musings and news on the world of F1
The 2012 F1 season saw Sebastian Vettel win a third consecutive F1 World Drivers’ Championship, joining only two other drivers in the 62 year history of the sport to achieve that honour. Only 8 other drivers have won three or more world titles, none of which are still competing. Vettel goes into this season again as one of the favourites to win the title.
Vettel is the youngest driver to compete in a F1 Grand Prix session, achieve a pole position, lead a race, win a race, and score championship points. That’s on top of being the youngest ever double and triple world champion. Despite all these accolades, some F1 fans still don’t consider Vettel to be one of the truly great drivers. So what more does Vettel need to do, what more does he have to achieve, in order to be more widely accepted by F1 fans as one of the very best ever?
Granted, records aren’t everything, and there’s more to a great F1 driver than just being a world champion. Also it’s hard to judge just how good a driver is while they’re not only still competing, but still have the majority of their career ahead of them. Only by looking back do we really appreciate talent.
Vettel is only 25 years old. He still has, all things going well, a career of at least another 10 years ahead of him. Perhaps this is why some are yet to be convinced; perhaps with so much potential in future, it’s hard to grasp his talent now.
In 2006 when Schumacher retired having won a record seven world titles, many believed and still do that the achievement will never be duplicated. Vettel will surely win another title, probably two or three, and perhaps even more depending on circumstances if things go his way. If seems if anyone is going to get close to Schumacher’s seven world titles then Vettel is the guy with the ability and opportunity to do so.
One of the reasons some doubt Vettel’s talent is that for the past three title-winning seasons he’s had the best car on the grid. McLaren and Ferrari have for the most part had competitive cars to match the Red Bull car, but seem to always be playing catch-up.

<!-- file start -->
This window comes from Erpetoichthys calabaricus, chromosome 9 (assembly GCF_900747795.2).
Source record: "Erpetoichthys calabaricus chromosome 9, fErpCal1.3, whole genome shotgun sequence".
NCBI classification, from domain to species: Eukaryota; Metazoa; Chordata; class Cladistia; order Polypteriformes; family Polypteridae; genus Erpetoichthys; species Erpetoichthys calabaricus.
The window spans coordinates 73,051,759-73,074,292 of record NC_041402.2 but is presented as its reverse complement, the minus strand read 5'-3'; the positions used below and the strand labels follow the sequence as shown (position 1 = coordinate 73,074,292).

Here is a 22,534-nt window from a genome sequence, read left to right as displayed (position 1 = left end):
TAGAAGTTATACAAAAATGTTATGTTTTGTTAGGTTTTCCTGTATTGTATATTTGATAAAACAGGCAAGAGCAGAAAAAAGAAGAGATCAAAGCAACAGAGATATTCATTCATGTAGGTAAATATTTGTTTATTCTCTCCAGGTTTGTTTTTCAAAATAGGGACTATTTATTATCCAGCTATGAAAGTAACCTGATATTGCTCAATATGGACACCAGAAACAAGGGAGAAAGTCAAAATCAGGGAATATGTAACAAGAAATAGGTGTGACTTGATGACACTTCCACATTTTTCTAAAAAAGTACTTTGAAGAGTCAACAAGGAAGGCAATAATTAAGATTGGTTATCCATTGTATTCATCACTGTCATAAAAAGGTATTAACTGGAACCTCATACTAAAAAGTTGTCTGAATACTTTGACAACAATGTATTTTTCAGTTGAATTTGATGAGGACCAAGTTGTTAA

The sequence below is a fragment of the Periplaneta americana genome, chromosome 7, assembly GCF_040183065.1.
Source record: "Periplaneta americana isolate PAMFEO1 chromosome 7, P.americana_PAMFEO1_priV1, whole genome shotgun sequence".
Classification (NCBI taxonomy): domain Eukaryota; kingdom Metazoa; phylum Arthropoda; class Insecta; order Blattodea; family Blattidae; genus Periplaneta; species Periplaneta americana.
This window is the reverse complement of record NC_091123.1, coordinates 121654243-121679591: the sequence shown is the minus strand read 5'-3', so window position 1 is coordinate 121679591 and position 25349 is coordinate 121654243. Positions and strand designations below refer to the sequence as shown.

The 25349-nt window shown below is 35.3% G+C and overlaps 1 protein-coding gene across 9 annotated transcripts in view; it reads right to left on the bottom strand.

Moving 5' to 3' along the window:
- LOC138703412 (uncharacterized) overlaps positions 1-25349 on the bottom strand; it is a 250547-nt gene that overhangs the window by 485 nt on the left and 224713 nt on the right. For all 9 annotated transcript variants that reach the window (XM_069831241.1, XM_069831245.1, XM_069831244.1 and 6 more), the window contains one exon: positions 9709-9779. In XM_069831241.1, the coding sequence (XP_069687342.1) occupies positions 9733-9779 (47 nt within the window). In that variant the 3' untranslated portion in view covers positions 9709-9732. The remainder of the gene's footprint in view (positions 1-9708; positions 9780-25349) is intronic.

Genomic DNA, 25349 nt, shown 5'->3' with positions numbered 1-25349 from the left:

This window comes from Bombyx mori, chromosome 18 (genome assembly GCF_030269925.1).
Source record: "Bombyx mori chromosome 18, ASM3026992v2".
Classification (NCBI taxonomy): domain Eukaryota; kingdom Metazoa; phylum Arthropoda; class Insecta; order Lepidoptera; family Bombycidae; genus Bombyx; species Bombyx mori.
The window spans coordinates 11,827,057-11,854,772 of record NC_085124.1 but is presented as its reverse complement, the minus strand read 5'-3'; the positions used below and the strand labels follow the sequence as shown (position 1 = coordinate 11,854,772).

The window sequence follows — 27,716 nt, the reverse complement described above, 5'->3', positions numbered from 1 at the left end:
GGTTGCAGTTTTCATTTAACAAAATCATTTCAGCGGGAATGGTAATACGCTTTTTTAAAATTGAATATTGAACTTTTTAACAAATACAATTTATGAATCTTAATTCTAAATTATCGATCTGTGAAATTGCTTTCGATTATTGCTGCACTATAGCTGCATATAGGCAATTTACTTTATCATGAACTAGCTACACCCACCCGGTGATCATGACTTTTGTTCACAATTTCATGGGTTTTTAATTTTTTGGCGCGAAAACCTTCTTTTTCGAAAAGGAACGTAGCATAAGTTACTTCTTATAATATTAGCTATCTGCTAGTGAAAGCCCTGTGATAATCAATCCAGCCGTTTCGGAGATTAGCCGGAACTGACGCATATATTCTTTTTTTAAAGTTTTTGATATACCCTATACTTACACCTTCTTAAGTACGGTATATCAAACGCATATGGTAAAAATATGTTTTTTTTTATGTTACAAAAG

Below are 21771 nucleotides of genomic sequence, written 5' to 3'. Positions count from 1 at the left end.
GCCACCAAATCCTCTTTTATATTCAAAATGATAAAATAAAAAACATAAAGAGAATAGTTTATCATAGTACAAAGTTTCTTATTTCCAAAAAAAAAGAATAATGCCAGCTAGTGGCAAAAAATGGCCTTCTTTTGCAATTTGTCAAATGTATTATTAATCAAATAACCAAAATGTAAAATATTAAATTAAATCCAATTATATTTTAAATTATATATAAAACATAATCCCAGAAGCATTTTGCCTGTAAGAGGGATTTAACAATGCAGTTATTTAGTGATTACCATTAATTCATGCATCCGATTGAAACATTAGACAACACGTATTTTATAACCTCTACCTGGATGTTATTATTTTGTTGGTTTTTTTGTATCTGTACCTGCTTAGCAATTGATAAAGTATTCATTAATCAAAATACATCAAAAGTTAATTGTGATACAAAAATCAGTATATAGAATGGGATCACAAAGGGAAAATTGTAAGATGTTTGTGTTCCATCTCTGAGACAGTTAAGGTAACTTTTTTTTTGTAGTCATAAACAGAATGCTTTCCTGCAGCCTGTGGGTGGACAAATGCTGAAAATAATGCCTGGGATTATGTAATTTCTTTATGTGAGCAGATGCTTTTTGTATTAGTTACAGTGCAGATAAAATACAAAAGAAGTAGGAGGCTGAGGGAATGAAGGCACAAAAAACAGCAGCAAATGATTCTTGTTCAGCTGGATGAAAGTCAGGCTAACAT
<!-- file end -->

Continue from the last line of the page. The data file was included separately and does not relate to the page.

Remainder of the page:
Some say the success of the Red Bull team, and therefore also Vettel, is only due to the genius of chief technical officer Adrian Newey. Clearly the only car designer to have won Constructors’ Championships with three different F1 teams continues to make a huge contribution to the team’s success, but the cars haven’t been dominant every race of every season. Success doesn’t come just from building a great race car; a great driver is needed to achieve the results. This is apparent by the difference in results between teammates, for example between Vettel/Webber and Alonso/Massa.
It’s the same point that some make against Schumacher’s legacy. His dominance through the early 2000s that saw him win five consecutive world titles was the culmination of many factors and not just his talent, though there is no doubting that. In both cases even with the best car, both drivers still had to consistently perform at the highest level and certainly weren’t simply gifted any of their world titles.
Two of the greatest F1 drivers in history, Ayrton Senna and Jim Clark, both won their multiple world titles with the same team. This doesn’t seem to be an issue for these two, so it makes no sense for it to be deemed detrimental to Vettel’s championships. It’s not just that a driver wins the world title because he’s in the best car; the best drivers usually drive for the best teams.
Vettel’s already established a legacy as one of the best ever, the question now is how much more will he achieve to add to it.